Field Work in Joshua Tree National Park

Posts have been lacking lately but I have a legitimate excuse; I have been in the field. Specifically in Joshua Tree National Park where there is no water, let alone an internet connection.  I was in the park for about a week conducting some social science research through a grant that I received from a private foundation associated with the park.  The research part is a bit boring (basically I was surveying climbers and hikers about their perceptions of resource impacts), but I came home with some good photos and some even better stories.

Joshua Tree at sunset at the Hidden Valley Nature Trail

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Dogs and wildlife: How do wildlife respond?

Recreation ecologists are often concerned about how different recreational activities impact wildlife species.  However, little research has been conducted around this topic.  In 2001, Miller et al. examined how the presence of dogs (and hikers, since dogs are rarely on trails alone) influence wildlife in Boulder, Colorado.  Various characteristics of a recreational activity can influence the level of impact to wildlife; these include intensity, frequency, and locations of the recreational activity.  Recreation ecologists also refer to a concept called the “area of influence”.  The area of influence is defined by the probability that an animal will respond at a given perpendicular distance from the recreationist.  The greater the area of influence (or the greater the probability of response) the greater the impact is to the particular wildlife species in question.

Dog on a hiking trail in Park City, Utah

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Two New National Park Units in One Week!

Less than a week ago, President Obama used the Antiquities Act to establish the Fort Monroe National Monument and today the Secretary of the Interior Ken Salazar designated Paterson Great Falls National Historic Park.  Paterson Great Falls National Historic Park marks the 397th National Park in the NPS system.  This National Historic Park is located in Paterson, New Jersey and was a center for early industry in the United States. The falls themselves are 77 feet tall and located on the Passaic River. Historically, the falls were used for water-based power during the Industrial Revolution. The Great Falls powered cotton mills, the locomotive industry, and the silk spinning industry (to name just a few).

Paterson Great Falls on the Passaic River, New Jersey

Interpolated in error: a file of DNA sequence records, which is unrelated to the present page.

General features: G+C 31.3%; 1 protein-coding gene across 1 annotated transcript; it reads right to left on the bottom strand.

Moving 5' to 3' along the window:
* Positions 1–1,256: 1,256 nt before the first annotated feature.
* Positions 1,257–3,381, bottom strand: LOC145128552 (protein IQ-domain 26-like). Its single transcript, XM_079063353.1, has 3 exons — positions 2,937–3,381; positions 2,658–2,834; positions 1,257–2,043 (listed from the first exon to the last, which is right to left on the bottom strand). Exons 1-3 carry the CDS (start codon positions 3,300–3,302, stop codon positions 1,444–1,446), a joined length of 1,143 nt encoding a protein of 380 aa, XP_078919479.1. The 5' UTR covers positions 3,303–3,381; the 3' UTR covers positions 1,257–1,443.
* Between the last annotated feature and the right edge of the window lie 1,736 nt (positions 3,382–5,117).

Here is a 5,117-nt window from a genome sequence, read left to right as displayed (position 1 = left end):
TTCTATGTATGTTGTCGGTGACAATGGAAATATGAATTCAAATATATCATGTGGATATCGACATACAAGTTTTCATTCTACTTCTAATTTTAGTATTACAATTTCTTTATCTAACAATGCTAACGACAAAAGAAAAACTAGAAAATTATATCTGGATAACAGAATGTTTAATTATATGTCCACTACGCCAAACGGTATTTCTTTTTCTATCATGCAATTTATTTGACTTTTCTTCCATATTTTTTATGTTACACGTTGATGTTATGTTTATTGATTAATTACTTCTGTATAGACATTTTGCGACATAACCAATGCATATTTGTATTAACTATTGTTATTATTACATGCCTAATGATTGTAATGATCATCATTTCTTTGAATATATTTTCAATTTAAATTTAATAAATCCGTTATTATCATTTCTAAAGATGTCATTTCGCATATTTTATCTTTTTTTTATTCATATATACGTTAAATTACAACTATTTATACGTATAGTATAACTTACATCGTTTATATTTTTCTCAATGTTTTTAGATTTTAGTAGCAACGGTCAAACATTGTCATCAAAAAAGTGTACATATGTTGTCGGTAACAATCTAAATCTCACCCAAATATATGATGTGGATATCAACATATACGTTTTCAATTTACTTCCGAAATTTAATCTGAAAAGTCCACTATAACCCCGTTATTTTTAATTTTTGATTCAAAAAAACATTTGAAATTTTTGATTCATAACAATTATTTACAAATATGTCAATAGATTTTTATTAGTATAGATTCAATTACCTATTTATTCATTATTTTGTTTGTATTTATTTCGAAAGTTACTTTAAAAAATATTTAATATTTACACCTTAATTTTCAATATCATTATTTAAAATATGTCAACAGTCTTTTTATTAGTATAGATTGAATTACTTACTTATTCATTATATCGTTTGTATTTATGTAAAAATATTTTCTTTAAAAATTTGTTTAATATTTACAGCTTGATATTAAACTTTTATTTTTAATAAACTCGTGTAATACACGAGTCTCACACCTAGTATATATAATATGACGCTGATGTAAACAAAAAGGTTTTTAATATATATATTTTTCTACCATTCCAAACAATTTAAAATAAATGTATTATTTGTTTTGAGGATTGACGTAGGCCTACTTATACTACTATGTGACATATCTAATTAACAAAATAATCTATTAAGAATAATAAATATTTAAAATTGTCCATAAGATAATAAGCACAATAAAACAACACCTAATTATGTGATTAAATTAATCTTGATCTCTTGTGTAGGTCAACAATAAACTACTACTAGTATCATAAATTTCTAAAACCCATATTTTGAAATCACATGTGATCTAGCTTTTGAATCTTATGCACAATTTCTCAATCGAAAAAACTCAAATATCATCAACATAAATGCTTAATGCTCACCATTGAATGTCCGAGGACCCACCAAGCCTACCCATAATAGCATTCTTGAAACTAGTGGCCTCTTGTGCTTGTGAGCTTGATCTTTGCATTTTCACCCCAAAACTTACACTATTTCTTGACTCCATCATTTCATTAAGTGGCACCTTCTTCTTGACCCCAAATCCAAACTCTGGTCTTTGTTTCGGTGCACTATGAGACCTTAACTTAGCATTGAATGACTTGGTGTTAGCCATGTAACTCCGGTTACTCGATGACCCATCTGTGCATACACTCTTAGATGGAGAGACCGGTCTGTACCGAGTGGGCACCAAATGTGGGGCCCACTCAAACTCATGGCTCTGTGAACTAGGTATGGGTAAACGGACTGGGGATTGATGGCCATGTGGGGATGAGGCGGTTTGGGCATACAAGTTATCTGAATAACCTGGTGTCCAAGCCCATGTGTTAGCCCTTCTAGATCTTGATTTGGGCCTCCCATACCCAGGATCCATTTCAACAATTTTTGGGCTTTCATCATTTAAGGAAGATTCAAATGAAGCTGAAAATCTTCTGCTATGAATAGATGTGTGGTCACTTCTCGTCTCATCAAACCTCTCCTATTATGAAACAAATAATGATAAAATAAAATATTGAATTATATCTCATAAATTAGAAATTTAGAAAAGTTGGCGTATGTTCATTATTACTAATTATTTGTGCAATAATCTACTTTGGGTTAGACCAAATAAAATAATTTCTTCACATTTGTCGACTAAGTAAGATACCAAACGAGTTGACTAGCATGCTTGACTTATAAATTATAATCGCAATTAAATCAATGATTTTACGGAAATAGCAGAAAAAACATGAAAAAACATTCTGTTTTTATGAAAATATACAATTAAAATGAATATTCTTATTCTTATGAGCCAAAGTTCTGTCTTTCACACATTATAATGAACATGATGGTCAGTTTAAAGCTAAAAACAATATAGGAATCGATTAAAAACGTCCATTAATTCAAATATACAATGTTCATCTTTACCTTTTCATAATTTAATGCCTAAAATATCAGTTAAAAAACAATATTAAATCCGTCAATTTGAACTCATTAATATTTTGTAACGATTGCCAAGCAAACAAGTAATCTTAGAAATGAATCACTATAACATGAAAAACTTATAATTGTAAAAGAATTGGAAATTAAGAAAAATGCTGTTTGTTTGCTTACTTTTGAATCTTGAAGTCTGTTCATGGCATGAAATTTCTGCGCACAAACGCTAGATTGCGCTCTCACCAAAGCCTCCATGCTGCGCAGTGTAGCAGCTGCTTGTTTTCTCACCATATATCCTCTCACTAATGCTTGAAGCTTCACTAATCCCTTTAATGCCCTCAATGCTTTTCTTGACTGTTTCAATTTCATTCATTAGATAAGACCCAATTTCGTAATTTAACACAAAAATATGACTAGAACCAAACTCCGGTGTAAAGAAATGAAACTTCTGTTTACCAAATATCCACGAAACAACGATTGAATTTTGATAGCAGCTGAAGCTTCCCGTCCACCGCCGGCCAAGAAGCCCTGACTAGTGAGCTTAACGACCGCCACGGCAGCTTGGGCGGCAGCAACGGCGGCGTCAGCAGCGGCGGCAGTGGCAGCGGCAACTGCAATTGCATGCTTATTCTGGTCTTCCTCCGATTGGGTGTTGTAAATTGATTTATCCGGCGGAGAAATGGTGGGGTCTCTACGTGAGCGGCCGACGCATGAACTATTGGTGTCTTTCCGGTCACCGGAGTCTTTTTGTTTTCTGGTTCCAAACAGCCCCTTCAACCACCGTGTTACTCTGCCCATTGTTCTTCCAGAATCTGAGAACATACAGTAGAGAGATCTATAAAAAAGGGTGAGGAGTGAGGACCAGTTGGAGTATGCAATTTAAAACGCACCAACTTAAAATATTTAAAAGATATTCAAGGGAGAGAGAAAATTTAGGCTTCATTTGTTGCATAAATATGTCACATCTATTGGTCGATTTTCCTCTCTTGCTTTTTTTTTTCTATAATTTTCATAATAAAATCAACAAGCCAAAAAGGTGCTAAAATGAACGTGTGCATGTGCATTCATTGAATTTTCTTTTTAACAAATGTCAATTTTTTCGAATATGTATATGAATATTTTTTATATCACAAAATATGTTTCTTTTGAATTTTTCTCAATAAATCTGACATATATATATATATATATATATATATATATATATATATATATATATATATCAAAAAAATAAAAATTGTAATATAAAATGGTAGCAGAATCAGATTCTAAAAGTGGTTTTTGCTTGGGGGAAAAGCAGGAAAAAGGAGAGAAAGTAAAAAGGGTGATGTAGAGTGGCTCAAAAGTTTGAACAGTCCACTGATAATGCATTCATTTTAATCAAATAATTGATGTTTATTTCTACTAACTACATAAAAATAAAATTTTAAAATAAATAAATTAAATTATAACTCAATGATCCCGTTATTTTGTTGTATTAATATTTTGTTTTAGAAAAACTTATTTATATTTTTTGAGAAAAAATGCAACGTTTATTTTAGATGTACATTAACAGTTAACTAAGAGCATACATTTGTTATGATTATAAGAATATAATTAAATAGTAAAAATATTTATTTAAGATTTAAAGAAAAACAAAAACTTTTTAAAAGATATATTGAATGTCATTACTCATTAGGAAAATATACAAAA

In the coming months, the National Park Service will begin working on the General Management Plan for the Paterson Great Falls National Historic Park.  The NPS will work closely with the town of Paterson as well as other stakeholders to ensure that the park is managed in a responsible manner.  Public open houses will also be held in Paterson during the month of November to receive public input on the management of this new historic park.

References:

Paterson Great Falls National Historic Park

Live feed of Paterson Great Falls

Obama uses the Antiquities Act

Yesterday, for the first time during his presidency, President Obama used the Antiquities Act to add a new unit to the National Park System.  The Antiquities Act (signed in 1906 by Roosevelt) allows the President, by executive order, to create a new national monument. On Tuesday, November 1st, with just the stroke of his pen, President Obama created the Fort Monroe National Monument in Virginia.

Aerial Image of Fort Monroe National Monument, Hampton, Virginia

Fort Monroe, located on the tip of the Virginia peninsula, was completed in 1834. Fort Monroe was incredibly important during the Civil War and was one of the few areas of Virginia that remained under Union control. As such, the fort was also a symbol of freedom for slaves during the Civil War.  Fort Monroe was closed on September 15th, 2011 and it’s future was uncertain. However, now the history and cultural significance of Fort Monroe will be protected under the Antiquities Act and managed by the National Park Service as another one of our nations jewels.

References:

Fort Monroe National Monument

Washington Post Article